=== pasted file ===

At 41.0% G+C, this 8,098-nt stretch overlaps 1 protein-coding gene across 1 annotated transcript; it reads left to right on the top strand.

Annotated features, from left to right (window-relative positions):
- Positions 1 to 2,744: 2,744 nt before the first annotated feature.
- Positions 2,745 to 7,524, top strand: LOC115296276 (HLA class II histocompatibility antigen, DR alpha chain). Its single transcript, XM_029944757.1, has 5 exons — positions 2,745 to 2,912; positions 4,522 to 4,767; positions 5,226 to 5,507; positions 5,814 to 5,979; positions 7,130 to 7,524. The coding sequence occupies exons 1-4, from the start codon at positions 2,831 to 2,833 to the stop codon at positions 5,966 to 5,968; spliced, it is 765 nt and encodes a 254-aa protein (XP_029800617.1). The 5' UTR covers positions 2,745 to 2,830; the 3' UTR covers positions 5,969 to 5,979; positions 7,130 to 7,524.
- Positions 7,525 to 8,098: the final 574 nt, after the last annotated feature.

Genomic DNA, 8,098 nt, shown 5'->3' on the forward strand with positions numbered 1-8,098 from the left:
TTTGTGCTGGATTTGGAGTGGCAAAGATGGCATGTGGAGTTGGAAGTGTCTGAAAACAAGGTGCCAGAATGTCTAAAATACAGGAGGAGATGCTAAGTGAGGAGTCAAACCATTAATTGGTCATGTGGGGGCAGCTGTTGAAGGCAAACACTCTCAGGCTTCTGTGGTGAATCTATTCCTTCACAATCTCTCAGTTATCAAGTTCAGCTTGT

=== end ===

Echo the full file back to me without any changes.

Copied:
At 41.0% G+C, this 8,098-nt stretch overlaps 1 protein-coding gene across 1 annotated transcript; it reads left to right on the top strand.

Annotated features, from left to right (window-relative positions):
- Positions 1 to 2,744: 2,744 nt before the first annotated feature.
- Positions 2,745 to 7,524, top strand: LOC115296276 (HLA class II histocompatibility antigen, DR alpha chain). Its single transcript, XM_029944757.1, has 5 exons — positions 2,745 to 2,912; positions 4,522 to 4,767; positions 5,226 to 5,507; positions 5,814 to 5,979; positions 7,130 to 7,524. The coding sequence occupies exons 1-4, from the start codon at positions 2,831 to 2,833 to the stop codon at positions 5,966 to 5,968; spliced, it is 765 nt and encodes a 254-aa protein (XP_029800617.1). The 5' UTR covers positions 2,745 to 2,830; the 3' UTR covers positions 5,969 to 5,979; positions 7,130 to 7,524.
- Positions 7,525 to 8,098: the final 574 nt, after the last annotated feature.

Genomic DNA, 8,098 nt, shown 5'->3' on the forward strand with positions numbered 1-8,098 from the left:
TTTGTGCTGGATTTGGAGTGGCAAAGATGGCATGTGGAGTTGGAAGTGTCTGAAAACAAGGTGCCAGAATGTCTAAAATACAGGAGGAGATGCTAAGTGAGGAGTCAAACCATTAATTGGTCATGTGGGGGCAGCTGTTGAAGGCAAACACTCTCAGGCTTCTGTGGTGAATCTATTCCTTCACAATCTCTCAGTTATCAAGTTCAGCTTGT